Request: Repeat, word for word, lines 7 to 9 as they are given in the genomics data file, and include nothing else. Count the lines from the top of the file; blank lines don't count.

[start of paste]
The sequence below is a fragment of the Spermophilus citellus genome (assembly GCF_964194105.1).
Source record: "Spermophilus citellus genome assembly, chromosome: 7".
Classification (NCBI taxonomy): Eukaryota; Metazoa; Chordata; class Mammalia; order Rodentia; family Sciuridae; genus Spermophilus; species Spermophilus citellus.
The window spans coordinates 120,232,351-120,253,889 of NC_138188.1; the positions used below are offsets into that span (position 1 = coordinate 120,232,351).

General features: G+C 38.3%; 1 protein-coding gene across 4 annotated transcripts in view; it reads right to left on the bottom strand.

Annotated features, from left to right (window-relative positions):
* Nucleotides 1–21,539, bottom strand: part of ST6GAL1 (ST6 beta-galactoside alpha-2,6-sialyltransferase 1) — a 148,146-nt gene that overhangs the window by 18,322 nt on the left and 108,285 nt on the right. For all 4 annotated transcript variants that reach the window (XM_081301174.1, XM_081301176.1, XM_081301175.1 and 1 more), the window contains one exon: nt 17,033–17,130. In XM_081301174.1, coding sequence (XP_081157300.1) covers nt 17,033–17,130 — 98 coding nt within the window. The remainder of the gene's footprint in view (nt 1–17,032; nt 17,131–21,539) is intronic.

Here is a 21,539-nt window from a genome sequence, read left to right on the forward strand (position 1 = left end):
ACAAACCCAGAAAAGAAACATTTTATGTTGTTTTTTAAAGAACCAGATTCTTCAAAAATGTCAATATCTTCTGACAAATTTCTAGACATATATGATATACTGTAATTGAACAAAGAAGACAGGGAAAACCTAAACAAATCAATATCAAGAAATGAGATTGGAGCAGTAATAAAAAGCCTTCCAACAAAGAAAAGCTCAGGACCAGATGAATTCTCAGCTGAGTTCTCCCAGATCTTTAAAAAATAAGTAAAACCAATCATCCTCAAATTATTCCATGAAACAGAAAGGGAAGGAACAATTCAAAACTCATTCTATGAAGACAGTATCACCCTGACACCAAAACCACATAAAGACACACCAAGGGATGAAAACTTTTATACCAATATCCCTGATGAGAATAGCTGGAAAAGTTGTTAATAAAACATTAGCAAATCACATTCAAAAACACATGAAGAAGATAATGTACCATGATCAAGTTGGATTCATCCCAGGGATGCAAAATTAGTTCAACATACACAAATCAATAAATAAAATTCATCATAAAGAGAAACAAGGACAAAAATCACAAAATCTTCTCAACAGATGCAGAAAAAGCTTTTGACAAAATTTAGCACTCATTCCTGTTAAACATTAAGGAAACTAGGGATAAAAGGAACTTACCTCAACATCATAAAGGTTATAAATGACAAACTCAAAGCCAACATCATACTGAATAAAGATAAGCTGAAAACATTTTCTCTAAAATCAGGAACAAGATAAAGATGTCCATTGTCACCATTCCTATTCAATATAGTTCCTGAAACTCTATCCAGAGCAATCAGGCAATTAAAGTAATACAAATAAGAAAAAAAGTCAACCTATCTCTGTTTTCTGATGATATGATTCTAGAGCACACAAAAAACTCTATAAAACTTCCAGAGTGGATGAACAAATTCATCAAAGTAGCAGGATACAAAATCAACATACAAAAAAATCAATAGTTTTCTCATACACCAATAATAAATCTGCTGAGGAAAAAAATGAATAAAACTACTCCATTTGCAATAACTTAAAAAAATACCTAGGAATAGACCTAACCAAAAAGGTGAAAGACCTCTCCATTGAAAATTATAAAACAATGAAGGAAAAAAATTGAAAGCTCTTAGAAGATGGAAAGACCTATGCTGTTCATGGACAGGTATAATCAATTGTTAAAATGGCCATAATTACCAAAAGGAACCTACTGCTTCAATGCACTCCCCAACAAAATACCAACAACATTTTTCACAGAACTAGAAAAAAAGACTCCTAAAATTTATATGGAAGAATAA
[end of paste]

* Nucleotides 1–21,539, bottom strand: part of ST6GAL1 (ST6 beta-galactoside alpha-2,6-sialyltransferase 1) — a 148,146-nt gene that overhangs the window by 18,322 nt on the left and 108,285 nt on the right. For all 4 annotated transcript variants that reach the window (XM_081301174.1, XM_081301176.1, XM_081301175.1 and 1 more), the window contains one exon: nt 17,033–17,130. In XM_081301174.1, coding sequence (XP_081157300.1) covers nt 17,033–17,130 — 98 coding nt within the window. The remainder of the gene's footprint in view (nt 1–17,032; nt 17,131–21,539) is intronic.

Here is a 21,539-nt window from a genome sequence, read left to right on the forward strand (position 1 = left end):
ACAAACCCAGAAAAGAAACATTTTATGTTGTTTTTTAAAGAACCAGATTCTTCAAAAATGTCAATATCTTCTGACAAATTTCTAGACATATATGATATACTGTAATTGAACAAAGAAGACAGGGAAAACCTAAACAAATCAATATCAAGAAATGAGATTGGAGCAGTAATAAAAAGCCTTCCAACAAAGAAAAGCTCAGGACCAGATGAATTCTCAGCTGAGTTCTCCCAGATCTTTAAAAAATAAGTAAAACCAATCATCCTCAAATTATTCCATGAAACAGAAAGGGAAGGAACAATTCAAAACTCATTCTATGAAGACAGTATCACCCTGACACCAAAACCACATAAAGACACACCAAGGGATGAAAACTTTTATACCAATATCCCTGATGAGAATAGCTGGAAAAGTTGTTAATAAAACATTAGCAAATCACATTCAAAAACACATGAAGAAGATAATGTACCATGATCAAGTTGGATTCATCCCAGGGATGCAAAATTAGTTCAACATACACAAATCAATAAATAAAATTCATCATAAAGAGAAACAAGGACAAAAATCACAAAATCTTCTCAACAGATGCAGAAAAAGCTTTTGACAAAATTTAGCACTCATTCCTGTTAAACATTAAGGAAACTAGGGATAAAAGGAACTTACCTCAACATCATAAAGGTTATAAATGACAAACTCAAAGCCAACATCATACTGAATAAAGATAAGCTGAAAACATTTTCTCTAAAATCAGGAACAAGATAAAGATGTCCATTGTCACCATTCCTATTCAATATAGTTCCTGAAACTCTATCCAGAGCAATCAGGCAATTAAAGTAATACAAATAAGAAAAAAAGTCAACCTATCTCTGTTTTCTGATGATATGATTCTAGAGCACACAAAAAACTCTATAAAACTTCCAGAGTGGATGAACAAATTCATCAAAGTAGCAGGATACAAAATCAACATACAAAAAAATCAATAGTTTTCTCATACACCAATAATAAATCTGCTGAGGAAAAAAATGAATAAAACTACTCCATTTGCAATAACTTAAAAAAATACCTAGGAATAGACCTAACCAAAAAGGTGAAAGACCTCTCCATTGAAAATTATAAAACAATGAAGGAAAAAAATTGAAAGCTCTTAGAAGATGGAAAGACCTATGCTGTTCATGGACAGGTATAATCAATTGTTAAAATGGCCATAATTACCAAAAGGAACCTACTGCTTCAATGCACTCCCCAACAAAATACCAACAACATTTTTCACAGAACTAGAAAAAAAGACTCCTAAAATTTATATGGAAGAATAA